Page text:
Log Market - February 2009

The demand in NZ, Australia and US for structural and pruned lumber remains very weak and we can expect little improvement in pruned and structural log prices until confidence returns to the construction sector in those markets. There is weakness in pulp log prices and demand following softness in the pulp and paper and Australasian wood chip market.

Since the beginning of the fourth quarter last year C&F log prices (prices paid in destination ports) for export logs have dropped by US$50/JAS in China and Korea and up to US$70/JAS in India. Much of this has been offset by a rapid decline in ocean freight costs (down by around US$40/JAS from US$65/JAS to US$25/JAS) - see Ocean Freight below - and a more favourable NZ$/US$ exchange rate (declining). Some freight fixtures are reported to be sub-US$20/JAS (1 port to 1 port) but generally vessels are doing more multi-port deliveries as traders try to find regional strength in market demand.

A huge challenge for the log export trade has been trying to read the prospective demand situation in China and establishing satisfactory payment terms as banks closed up credit and Letters of Credit became difficult to establish.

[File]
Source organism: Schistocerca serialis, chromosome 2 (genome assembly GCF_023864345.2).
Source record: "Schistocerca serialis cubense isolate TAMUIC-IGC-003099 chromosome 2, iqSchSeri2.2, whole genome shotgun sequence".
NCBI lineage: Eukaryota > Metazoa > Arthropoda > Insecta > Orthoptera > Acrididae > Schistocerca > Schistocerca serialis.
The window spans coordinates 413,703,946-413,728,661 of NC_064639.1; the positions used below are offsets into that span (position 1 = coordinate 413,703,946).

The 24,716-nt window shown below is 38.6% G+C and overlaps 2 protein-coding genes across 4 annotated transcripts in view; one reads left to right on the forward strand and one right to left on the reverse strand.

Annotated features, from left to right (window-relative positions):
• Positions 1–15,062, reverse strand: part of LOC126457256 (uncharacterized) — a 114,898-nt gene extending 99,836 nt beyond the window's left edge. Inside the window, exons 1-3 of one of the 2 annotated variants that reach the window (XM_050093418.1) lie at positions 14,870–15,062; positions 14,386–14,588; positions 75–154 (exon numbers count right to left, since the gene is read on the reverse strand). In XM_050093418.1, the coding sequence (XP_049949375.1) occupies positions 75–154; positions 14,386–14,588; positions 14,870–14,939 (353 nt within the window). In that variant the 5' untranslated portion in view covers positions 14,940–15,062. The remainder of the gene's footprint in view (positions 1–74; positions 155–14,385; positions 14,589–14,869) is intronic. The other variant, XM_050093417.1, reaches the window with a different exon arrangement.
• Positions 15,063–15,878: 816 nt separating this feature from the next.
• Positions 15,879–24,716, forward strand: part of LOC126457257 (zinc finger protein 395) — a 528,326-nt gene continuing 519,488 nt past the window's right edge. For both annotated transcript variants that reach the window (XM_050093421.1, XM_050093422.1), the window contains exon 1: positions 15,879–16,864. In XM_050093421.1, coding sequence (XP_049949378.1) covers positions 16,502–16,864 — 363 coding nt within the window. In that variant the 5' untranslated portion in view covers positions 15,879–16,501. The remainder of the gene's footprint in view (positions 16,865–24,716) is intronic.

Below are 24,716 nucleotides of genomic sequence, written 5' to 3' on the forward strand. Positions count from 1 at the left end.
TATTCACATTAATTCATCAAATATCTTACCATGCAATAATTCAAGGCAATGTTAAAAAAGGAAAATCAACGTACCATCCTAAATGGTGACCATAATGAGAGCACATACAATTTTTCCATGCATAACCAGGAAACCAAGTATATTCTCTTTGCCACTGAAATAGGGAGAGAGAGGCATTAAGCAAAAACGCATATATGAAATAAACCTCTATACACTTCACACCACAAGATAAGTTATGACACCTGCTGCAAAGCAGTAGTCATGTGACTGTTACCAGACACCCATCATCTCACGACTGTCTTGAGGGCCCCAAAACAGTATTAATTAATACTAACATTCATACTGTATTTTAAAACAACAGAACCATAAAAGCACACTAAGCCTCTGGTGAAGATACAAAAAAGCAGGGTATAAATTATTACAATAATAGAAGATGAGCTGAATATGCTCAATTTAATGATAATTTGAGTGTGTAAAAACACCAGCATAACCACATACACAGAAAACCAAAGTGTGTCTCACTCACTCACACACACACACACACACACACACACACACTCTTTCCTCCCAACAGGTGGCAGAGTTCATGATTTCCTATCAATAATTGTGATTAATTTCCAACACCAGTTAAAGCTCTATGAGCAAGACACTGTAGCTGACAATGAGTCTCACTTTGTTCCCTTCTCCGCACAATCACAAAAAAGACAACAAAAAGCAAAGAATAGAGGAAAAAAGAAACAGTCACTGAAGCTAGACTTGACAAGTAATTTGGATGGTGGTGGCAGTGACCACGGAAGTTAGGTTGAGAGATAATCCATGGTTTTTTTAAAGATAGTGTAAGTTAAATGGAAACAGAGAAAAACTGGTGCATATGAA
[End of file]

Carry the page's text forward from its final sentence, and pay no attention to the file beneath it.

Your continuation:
However, PF Olsen is fielding strong enquiry from both direct end-users and traders active in China and India. Prices are likely to remain flat in the medium term as Russian supply is still active, but Chinese buyers at least are now nervous about the future of Russian log supply with punitive export log taxes deferred but not dismissed. Some are seeking to switch now to what they see as a more reliable and sustainable supply from NZ. The Chinese infrastructure stimulus package and rebuild of the earthquake damaged buildings in Sichuan will also help.

The NZX Agrifax Combined Log Price index stayed very stable compared to last month at $78/tonne. Interestingly, this is $7/tonne higher than the same time last year and $6/tonne ahead of the five year average.

Ocean Freight

The collapse in the break-bulk ocean freight market has lead to a new phenomenon whereby brand new break-bulk vessels are manned with a skeleton crew and cast adrift on the ocean. This is a result of the vessel not having an immediate commission, and it being too costly to be moored along-side port facilities.

A massive drop off in demand for break-bulk shipping has combined with a high number of new vessels rolling out of ship yards (stimulated by the very high ocean freight price 6-18 months ago). In addition, the price of scrap steel has dropped so much that scraping older vessels is unattractive at the current time.

The chart below shows the widely monitored Baltic Dry Index. Note that the index has reversed its rapid decline in recent weeks and started a small climb as demand for steel and coal to China increases after the Chinese New Year.